Budget 2020: A short summary for startups and SMEs 

We get it, this year is exhausting. But you still need to know what’s in Budget 2020 for startups and SMEs, so here’s a quick snapshot (that won’t put you to sleep). 

First up, tax cuts

We won’t dwell on the Budget 2020 tax cuts for individuals (because we’ll keep the focus on business) except to say it’s worth remembering they will take a while to come through to your bank account. They are being applied retrospectively but you won’t see the benefit of that until lodging your 2020-21 tax return (after 30 June 2021).

Here’s a quick table of the individual tax cuts: 

Income 2019-20 tax rateIncome 2020-21 tax rate

R&D Tax Incentive (RDTI) 

You might have already seen some commentary around the R&D Tax Incentive (RDTI) Budget 2020 announcements.

For our startup clients, it was a relief to see that the proposed rate changes – bringing the 43.5% claim rate down to 41% – will not be backdated to the 2019-20 financial year.

While we haven’t had confirmation on how JobKeeper-supported wages will be treated in RDTI claims, or any clarification on the eligibility of software development, it is good to at least have some certainty here. Likewise, it was good to see the government remove the proposed $4 million cap on RDTI refunds. 

Going forward, for companies with turnover under $20 million:

  • For 2020-21: The R&D rate will not be reduced and the reduction in company tax rate to 26% means that the net benefit is 17.5%. In total, you can still claim up to 43.5% of your R&D expenses    
  • For 2021-22: The R&D rate will increase 18.5% above the 2021-22 company tax rate of 25%, which will bring us to the same total R&D rate of 43.5% 

If you have more than $20 million in annual turnover, there are other changes to check out in the official Budget 2020 announcement, too.

Carried-back losses

This Budget 2020 measure is a very interesting one, in that we haven’t really seen it before.  It aims to support businesses that were profitable before COVID-19 but have suffered losses since.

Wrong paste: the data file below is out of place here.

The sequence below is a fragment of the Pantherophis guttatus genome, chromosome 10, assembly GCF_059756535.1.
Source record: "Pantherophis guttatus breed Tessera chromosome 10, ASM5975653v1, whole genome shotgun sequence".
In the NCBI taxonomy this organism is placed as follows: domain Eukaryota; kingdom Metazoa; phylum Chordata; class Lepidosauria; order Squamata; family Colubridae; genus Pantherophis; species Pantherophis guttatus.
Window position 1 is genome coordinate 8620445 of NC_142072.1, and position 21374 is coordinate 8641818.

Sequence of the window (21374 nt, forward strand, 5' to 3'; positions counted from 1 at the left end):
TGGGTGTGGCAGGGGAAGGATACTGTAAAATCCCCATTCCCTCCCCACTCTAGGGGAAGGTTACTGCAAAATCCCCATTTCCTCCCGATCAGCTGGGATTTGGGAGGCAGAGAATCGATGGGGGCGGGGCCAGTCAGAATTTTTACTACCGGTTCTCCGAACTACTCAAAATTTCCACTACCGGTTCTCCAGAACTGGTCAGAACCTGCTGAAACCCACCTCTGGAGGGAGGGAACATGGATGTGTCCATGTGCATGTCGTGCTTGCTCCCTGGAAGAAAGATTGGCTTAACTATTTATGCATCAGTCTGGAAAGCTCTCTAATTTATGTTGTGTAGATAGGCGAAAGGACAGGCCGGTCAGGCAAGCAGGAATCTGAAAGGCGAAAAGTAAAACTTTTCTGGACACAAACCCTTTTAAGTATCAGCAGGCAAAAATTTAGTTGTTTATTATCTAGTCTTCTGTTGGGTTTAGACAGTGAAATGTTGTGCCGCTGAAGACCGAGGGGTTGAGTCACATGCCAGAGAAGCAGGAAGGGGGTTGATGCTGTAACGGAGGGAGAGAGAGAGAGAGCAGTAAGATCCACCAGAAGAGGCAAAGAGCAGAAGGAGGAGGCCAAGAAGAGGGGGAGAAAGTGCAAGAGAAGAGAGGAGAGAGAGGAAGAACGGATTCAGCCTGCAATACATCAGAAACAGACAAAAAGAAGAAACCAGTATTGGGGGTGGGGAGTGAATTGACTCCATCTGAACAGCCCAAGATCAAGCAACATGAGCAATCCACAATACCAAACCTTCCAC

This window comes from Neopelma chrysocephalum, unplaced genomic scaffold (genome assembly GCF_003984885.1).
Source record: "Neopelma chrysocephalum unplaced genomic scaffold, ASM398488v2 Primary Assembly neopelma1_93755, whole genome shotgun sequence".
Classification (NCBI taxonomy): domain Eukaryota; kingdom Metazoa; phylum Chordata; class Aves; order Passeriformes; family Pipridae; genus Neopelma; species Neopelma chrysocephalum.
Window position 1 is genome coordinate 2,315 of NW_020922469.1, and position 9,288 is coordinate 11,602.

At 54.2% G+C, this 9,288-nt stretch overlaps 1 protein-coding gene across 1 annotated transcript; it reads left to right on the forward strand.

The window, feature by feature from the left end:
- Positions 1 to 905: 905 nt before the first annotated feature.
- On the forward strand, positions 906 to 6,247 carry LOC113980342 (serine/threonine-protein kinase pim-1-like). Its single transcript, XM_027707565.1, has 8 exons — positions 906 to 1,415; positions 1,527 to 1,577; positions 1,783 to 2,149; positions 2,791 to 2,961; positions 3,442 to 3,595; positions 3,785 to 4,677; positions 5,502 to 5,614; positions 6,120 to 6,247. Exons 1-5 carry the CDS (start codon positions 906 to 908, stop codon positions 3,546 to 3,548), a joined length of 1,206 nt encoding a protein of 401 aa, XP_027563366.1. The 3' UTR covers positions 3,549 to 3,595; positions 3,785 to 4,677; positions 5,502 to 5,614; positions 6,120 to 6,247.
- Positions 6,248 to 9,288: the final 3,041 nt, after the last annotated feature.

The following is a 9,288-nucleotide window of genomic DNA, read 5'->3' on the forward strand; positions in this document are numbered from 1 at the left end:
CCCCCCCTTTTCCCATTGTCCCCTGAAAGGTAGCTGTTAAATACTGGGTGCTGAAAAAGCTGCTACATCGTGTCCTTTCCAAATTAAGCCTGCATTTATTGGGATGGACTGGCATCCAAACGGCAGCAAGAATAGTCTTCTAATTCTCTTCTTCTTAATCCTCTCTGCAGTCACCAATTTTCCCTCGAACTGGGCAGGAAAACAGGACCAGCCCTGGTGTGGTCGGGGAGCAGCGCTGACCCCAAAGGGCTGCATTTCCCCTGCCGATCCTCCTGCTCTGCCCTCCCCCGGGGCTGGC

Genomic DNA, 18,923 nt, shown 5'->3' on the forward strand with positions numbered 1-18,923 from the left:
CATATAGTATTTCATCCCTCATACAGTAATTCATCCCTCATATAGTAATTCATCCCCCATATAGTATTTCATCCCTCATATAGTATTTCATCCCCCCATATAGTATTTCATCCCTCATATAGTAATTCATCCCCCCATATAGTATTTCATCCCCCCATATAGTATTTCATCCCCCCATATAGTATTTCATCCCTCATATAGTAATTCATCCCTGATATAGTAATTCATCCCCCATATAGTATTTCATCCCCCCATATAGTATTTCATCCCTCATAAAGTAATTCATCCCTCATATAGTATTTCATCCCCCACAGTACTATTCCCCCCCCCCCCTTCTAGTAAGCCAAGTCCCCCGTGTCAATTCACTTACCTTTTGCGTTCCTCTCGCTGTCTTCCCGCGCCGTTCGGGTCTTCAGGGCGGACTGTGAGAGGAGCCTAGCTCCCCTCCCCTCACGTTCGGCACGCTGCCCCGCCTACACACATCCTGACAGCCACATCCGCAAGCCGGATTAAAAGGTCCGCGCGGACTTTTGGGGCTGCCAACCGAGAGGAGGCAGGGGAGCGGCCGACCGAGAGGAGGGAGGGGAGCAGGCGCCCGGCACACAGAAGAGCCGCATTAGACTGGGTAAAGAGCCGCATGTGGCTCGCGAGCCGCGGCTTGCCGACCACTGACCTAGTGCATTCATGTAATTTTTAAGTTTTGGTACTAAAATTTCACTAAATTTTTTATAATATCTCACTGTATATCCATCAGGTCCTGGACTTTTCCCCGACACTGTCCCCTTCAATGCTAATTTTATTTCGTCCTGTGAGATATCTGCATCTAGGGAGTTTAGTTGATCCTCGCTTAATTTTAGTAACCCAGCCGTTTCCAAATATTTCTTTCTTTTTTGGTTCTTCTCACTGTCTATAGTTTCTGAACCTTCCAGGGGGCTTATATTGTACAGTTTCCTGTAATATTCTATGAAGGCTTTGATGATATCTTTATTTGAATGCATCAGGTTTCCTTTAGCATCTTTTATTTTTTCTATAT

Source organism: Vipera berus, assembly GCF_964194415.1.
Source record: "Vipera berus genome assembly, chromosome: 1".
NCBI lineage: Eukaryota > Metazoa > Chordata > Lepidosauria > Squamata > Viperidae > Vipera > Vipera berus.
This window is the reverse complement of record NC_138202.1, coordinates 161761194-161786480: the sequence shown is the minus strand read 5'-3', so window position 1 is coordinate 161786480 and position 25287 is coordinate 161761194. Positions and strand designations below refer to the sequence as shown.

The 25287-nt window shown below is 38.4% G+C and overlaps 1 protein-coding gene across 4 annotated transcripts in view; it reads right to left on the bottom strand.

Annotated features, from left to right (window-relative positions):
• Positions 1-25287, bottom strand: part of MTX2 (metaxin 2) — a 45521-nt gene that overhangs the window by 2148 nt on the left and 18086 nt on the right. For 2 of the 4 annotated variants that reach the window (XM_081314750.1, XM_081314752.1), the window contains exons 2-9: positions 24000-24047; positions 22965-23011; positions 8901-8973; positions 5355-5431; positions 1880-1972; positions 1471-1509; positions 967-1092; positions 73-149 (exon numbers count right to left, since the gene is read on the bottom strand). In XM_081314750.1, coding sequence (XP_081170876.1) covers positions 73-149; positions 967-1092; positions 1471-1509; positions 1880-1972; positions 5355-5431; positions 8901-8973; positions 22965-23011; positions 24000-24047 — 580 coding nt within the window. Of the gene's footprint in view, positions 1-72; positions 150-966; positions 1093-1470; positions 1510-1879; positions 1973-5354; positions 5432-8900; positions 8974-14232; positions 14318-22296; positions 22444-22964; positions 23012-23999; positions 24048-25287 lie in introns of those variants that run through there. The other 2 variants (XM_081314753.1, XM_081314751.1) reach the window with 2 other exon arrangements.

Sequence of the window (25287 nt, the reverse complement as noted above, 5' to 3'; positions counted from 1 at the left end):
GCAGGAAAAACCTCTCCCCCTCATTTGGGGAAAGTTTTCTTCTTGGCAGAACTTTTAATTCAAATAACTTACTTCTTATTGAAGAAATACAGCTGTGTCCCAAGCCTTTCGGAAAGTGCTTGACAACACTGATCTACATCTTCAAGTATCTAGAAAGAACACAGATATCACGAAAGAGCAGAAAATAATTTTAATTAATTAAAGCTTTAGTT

Basically, the government will allow most companies to offset losses against previous profits you paid tax on. So if you made a profit and paid tax on it in any year from 2018-19 onwards, and then you lodge a taxable loss for any/all of 2019-20, 2020-21 and 2021-22, you should be able to get a refund for the tax paid previously.  

How? Through your 2020-21 and 2021-22 tax returns. 

You don’t have to do this though. You can stick with the previous system of carrying a loss forward to offset future profits, if you choose. 

Other measures worth a look

1. JobMaker – support for young employees. It’s not as supportive as JobKeeper (which is finishing in March 2021), but the new JobMaker Hiring Credit will give businesses $100-$200/week to take on job seekers aged between 16 and 35.

2. Instant expensing of assets. This is basically a big extension of the instant asset write-off scheme. It means you can write off (or ‘instantly expense’) equipment up until June 2022. This is good in theory, and especially for capital-intensive businesses looking to refresh or expand, but it obviously only suits businesses with the cash to pay for equipment. 

Before you go

Just a reminder that this isn’t personal financial or tax advice (you need to speak to us for that). 

If you want more free and helpful financial info, scroll through our blog and our resources, including a cashflow template

Photo at top by Marcus Aurelius from Pexels

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